The final step is negotiating with our bargaining units to increase employee contributions from 3% to 8% of salary over the next 5 years (or other equivalent financial savings). With this change, our pension costs will be fully sustainable over the next 20 years.

The fact that Sunnyvale went to two-tier pensions through negotiations reflects well on the city and our employees. It is important that we all work together to ensure city finances remain sustainable. It's good for the residents, good for the city, and good for employees.

4. What is the most important accomplishment of the City Council in the last two years? What is its greatest failure?

Approving affordable housing at the Sunnyvale Armory site has been Council's most important accomplishment. When this project opens, it will provide 119 units of much-needed housing to low-income individuals and families. It will also provide important services such as job counseling and after-school programs coordinated with the local elementary school. This is the first city-assisted affordable housing project in Sunnyvale in 7 years. As Chair of the Planning Commission, I was proud to shepherd this project through the Commission and play a role in its approval by Council. Sunnyvale can facilitate more projects like this by acquiring land that we can sell or lease to affordable housing developers, and I am committed to helping more projects like this go forward. Seven years is too long to wait.

Our city's greatest failure has been not getting the Town Center project completed. Downtown projects at the old Town and Country location are nearing completion while the Town Center still remains on hold due to a lawsuit between the previous developer and the bank. We need to stop the finger-pointing and bring both parties to the table to work out a solution for the best interests of the community.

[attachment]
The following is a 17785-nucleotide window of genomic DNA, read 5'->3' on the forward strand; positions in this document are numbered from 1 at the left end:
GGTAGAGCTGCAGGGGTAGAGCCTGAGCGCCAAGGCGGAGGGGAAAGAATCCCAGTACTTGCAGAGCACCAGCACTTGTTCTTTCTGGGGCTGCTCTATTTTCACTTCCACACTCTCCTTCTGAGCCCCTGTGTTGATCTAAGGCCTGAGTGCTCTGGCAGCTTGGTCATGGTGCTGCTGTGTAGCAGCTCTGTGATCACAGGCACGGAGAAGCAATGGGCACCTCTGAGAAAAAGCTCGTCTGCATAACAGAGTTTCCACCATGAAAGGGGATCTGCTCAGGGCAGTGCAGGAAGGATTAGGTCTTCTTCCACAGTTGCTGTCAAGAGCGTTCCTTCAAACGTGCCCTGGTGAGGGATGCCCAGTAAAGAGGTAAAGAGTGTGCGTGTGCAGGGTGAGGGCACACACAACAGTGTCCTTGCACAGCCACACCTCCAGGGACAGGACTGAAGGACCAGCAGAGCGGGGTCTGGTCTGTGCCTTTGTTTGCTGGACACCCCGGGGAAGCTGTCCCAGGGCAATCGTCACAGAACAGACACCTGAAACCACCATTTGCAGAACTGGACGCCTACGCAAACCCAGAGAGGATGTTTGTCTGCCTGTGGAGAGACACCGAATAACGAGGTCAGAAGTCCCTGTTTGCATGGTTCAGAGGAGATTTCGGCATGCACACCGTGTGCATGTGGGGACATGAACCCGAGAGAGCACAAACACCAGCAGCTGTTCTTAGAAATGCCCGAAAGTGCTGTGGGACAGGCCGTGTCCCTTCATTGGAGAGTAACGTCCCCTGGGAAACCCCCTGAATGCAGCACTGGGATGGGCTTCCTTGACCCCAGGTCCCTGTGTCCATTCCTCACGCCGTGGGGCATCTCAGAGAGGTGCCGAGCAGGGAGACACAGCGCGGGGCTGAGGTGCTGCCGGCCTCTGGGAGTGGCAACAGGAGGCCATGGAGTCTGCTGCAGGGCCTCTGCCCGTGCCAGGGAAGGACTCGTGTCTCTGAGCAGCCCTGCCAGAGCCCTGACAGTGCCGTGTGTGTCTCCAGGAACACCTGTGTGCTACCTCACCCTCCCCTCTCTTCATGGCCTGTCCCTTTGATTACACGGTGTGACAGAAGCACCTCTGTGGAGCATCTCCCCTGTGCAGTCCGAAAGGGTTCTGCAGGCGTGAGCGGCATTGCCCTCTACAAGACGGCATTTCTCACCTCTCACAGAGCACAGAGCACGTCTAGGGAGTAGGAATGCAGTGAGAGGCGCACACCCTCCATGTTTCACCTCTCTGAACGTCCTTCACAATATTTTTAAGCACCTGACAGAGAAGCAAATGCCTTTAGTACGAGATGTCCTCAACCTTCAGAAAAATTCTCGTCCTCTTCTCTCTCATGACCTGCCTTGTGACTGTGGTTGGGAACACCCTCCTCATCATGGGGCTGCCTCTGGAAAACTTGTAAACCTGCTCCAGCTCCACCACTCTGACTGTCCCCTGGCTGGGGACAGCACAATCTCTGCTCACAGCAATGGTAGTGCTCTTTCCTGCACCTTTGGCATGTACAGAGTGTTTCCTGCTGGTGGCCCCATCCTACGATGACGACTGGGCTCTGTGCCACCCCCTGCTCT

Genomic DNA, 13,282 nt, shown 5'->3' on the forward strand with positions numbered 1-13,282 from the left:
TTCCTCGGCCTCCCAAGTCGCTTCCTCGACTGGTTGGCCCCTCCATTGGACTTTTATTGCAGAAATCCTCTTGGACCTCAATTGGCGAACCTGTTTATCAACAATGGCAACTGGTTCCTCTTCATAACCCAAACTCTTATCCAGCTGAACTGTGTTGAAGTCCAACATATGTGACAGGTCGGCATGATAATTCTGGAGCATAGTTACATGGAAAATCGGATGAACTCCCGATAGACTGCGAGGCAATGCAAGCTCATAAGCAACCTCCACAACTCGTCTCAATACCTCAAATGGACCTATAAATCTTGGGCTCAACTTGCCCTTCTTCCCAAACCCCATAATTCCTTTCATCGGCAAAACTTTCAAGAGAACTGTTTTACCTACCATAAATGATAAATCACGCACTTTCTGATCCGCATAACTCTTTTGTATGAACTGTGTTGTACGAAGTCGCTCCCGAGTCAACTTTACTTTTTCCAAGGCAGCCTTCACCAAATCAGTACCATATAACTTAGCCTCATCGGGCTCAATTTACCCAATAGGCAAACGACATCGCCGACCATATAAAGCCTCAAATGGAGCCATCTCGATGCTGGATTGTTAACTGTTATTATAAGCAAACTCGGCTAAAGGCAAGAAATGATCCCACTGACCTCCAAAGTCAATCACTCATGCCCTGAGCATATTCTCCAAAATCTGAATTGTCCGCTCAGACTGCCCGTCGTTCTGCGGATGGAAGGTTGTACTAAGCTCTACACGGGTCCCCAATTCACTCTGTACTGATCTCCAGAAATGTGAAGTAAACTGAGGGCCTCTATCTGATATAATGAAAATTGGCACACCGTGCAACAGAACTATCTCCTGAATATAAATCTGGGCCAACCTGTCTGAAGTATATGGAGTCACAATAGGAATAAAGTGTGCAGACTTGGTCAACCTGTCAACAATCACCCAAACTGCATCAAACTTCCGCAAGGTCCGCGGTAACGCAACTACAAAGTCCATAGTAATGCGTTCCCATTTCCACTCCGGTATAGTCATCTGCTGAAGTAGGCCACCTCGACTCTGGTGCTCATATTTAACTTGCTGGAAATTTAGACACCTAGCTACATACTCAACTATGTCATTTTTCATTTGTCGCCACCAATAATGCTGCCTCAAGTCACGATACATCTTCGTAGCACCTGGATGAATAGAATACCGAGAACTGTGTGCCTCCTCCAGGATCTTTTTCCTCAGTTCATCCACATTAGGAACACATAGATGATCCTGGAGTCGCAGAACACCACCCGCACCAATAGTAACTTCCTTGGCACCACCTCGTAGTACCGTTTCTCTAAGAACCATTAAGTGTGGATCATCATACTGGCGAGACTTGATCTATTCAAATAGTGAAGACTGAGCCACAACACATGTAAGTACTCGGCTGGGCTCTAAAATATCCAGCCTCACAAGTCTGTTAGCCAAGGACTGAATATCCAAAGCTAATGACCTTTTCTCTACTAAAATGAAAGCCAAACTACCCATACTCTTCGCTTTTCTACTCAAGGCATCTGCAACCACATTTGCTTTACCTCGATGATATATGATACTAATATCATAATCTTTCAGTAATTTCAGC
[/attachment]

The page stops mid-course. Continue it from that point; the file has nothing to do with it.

5. Who are your top five donors and what total amount have you received from each one? What conflicts of interest can you foresee from your campaign contributions, and how would you handle them?

There are many ways to support a campaign, through financial contributions, volunteering, in-kind donations, and word of mouth. To date, almost 20 volunteers for my campaign have spent parts of their weekends talking with voters throughout Sunnyvale. If volunteer hours are valued at $17/hour, the rate Microsoft uses to match its employees' community volunteer hours, some of my volunteers would be among the top 5 campaign donors.

My top financial donor is myself. I have put $16,000 of my own money into the campaign.

My next top financial donors are a local developer, a mobilehome industry association, and two former Sunnyvale mayors. Each donor contributed less than 10% of the overall campaign budget so I foresee no conflicts of interest.

This information is current as of September 21, 2013.

Responses to questions asked of each candidate are reproduced as submitted to the League.  Candidates' statements are presented as submitted. Word limits for answers are 400 words for all questions. Direct references to opponents are not permitted.

Read the answers from all candidates (who have responded).

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Created from information supplied by the candidate: September 25, 2013 18:26